Geneive Abdo analyzes how the "Arab Spring" has impacted "how Sunnis and Shi'as perceive one another" (p. 13). Her book begins with a critique of what the author sees as the main flaws of Western expertise when analyzing the "Arab Spring", an expression which she considers a "dangerous misnomer" (p. 7) because it builds on the wrong assumption—in her view—that the 2011 Arab uprisings were mostly driven by secular-minded actors. Instead, she points out that one of the main results of the "Arab Spring" has been the unfolding of sectarianism throughout the Middle East, pitting Sunnis and Shi'a against each other in several countries. As the title indicates, she considers that this sectarianism is new.
How it is actually new is a pending question after reading the book. In the introduction, the author refers to "historical sectarianism" as "a set of institutional arrangements" (p. 7), while the new sectarianism emerged as a result of authoritarian collapse and is more about power and which interpretation of Islam will prevail. One could easily argue that sectarianism as conflict over power is hardly new in the Middle East and that it has existed together with sectarianism as institutional arrangements. In Lebanon, a country the book focuses on a lot, there are plenty of occurrences of violent sectarian conflicts since at least the 19th century, not to mention the 1975–90 civil war. Nowhere does the book explain how sectarian violence is different now beyond the specificity of the current context which is in particular marked by the global Saudi-Iranian rivalry.
Right from the introduction, Abdo also insists that, again, Western analysts have too often dismissed religion per se in explaining sectarian conflicts and in particular the Sunni-Shi'i conflict. In her view, the conflict is indeed mainly about these old questions of "what is Islam?", "who is a Muslim?" and "who gets to decide?" (pp. 2–3). These questions are serious for the actors and should not be taken as epiphenomena, she states. Again, the reader may ask why taking religion seriously should lead to setting aside how religion interplays with other factors in sectarian conflicts. There are indeed many examples where people converted to Shi'ism as a way to express rejection of the central state and of the existing social order. Such was the case in 19th century Iraq, for example; and no one disputes that Shi'ism long coincided with a subaltern position in the political and socioeconomic order of Lebanon.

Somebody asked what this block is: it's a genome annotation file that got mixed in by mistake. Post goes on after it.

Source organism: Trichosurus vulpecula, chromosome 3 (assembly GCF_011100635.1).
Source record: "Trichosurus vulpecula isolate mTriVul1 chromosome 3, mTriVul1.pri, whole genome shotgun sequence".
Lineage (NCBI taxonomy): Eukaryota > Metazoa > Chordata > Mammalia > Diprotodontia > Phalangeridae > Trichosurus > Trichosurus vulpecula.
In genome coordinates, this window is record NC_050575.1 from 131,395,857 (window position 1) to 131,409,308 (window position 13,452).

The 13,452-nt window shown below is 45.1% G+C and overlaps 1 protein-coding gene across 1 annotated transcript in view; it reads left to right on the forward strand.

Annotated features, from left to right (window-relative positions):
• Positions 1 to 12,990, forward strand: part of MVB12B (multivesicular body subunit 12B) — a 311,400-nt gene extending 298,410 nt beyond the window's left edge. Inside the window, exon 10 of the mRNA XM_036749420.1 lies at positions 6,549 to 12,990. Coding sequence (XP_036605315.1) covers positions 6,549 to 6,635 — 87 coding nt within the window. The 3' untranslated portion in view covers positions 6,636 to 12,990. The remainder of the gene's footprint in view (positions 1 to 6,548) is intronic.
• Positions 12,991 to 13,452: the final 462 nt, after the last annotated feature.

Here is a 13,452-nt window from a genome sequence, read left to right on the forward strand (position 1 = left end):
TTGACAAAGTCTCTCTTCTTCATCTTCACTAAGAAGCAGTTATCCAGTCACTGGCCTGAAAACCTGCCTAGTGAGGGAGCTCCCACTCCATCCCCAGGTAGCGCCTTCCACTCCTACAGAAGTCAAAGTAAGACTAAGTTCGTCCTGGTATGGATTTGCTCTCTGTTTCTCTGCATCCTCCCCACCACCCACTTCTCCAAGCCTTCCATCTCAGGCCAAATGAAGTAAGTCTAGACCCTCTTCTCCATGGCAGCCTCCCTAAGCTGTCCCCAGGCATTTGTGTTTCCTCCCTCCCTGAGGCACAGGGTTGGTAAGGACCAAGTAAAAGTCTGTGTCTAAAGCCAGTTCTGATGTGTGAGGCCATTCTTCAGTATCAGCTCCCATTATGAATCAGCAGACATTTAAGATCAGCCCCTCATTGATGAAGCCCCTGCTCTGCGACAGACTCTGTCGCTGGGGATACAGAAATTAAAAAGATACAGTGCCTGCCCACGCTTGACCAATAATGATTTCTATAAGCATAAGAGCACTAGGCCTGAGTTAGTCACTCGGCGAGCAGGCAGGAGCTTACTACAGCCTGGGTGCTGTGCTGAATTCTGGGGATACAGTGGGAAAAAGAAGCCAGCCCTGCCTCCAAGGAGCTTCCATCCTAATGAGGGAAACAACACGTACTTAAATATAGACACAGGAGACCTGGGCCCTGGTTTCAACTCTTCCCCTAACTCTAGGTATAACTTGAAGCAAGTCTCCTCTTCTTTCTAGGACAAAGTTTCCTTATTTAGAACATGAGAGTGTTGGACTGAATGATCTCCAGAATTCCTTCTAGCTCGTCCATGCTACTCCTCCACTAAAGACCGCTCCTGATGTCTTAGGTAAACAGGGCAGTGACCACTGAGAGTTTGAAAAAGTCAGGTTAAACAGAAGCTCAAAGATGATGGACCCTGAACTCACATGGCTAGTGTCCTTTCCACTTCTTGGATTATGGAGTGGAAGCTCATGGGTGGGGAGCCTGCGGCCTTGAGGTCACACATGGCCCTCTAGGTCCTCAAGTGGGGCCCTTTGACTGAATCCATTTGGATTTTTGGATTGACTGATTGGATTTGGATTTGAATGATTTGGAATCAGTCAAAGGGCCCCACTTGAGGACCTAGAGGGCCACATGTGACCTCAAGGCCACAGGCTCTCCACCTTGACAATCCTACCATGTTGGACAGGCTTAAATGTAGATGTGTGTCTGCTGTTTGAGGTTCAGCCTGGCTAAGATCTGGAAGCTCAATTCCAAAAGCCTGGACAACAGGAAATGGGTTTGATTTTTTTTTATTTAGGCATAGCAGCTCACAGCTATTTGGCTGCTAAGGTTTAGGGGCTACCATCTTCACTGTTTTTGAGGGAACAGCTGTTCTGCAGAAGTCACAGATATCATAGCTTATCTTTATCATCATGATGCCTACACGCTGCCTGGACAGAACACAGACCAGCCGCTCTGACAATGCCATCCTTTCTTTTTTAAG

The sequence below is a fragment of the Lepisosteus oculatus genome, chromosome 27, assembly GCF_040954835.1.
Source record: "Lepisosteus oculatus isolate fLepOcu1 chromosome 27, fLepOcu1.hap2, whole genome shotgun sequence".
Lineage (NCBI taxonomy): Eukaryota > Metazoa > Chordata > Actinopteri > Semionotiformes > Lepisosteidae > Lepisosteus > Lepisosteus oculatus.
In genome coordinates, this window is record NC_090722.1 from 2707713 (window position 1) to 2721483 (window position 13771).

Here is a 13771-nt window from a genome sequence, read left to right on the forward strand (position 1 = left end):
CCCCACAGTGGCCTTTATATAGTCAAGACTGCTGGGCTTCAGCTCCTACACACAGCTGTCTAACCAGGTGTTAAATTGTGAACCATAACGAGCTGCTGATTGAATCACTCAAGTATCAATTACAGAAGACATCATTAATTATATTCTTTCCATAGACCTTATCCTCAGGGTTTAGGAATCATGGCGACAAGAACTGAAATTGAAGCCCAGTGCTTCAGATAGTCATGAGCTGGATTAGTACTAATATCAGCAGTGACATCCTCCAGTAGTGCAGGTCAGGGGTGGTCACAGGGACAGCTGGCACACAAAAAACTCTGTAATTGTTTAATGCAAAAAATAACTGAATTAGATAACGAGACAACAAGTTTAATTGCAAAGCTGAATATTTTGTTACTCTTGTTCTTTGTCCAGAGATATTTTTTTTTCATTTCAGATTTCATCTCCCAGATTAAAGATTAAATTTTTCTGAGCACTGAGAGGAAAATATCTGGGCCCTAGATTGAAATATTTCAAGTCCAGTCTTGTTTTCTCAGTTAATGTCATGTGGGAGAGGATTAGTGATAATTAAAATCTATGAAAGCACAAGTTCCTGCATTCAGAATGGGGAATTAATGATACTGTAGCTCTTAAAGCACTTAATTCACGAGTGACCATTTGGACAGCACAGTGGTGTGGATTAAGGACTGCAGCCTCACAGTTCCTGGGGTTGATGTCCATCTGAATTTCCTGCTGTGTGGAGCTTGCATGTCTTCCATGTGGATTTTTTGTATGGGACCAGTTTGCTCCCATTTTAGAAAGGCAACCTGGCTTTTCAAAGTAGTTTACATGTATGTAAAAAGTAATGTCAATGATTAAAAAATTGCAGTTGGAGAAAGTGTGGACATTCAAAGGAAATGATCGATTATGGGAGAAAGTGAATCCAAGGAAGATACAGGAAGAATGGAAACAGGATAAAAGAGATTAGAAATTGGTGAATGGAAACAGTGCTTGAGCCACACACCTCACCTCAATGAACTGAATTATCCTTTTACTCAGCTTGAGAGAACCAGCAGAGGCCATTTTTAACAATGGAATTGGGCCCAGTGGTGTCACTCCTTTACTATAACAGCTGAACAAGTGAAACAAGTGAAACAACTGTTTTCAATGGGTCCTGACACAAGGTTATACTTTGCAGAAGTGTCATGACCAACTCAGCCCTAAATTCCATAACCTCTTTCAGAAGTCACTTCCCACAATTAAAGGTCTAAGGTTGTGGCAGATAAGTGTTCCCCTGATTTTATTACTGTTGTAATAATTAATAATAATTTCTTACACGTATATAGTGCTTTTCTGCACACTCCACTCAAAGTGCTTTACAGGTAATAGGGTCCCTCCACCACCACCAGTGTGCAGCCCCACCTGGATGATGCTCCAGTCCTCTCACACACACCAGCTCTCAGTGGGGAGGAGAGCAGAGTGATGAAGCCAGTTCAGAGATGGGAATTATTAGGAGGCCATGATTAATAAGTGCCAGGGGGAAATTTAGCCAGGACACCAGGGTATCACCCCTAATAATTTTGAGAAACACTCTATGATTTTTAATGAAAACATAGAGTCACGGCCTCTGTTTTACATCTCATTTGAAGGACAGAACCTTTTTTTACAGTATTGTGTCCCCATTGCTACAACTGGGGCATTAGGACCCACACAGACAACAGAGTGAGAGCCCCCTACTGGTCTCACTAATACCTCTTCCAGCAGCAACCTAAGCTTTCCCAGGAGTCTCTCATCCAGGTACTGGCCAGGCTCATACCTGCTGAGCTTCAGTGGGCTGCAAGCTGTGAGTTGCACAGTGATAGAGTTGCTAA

After this introduction positing the main thread of her analysis, the author proposes six chapters. Most of them deal with a national situation, namely Iraq, Lebanon, and Bahrain. In these chapters, politics very much holds sway over the analysis so that the reader loses sight of the analytical positioning of the introduction. Rather, we are faced with political parties, militias, and clerical authorities behaving as political actors. Ethnicity is also very much called upon as an explanatory factor. For example, the author stresses the distinction between Arab and Iranian Shi'ism. However, this distinction should not be overemphasized and given too much explanatory power. Abdo states that "the Shi'a community in Iraq has distinguished itself through its Arab identity rather than through ties or interaction with the Persian ulama in Iran" (p. 19). On the contrary, however, while the majority of Iraqi Shi'a have been Arabs with tribal backgrounds, the majority of their clerical elites have been Iranian or have enjoyed family connections to Iran. The best example [End Page 691] today is that of 'Ali Sistani, the formidable figure of Iraqi Shi'ism who is actually an Iranian and has reportedly refused to change his citizenship. Neither does the argument stand when analyzing the upward mobility of the Lebanese Shi'i community, which was initially orchestrated by an Iranian-born cleric, Musa Sadr, and then by Hizbullah, a movement that openly claims to abide by the religious rulings of the Iranian head...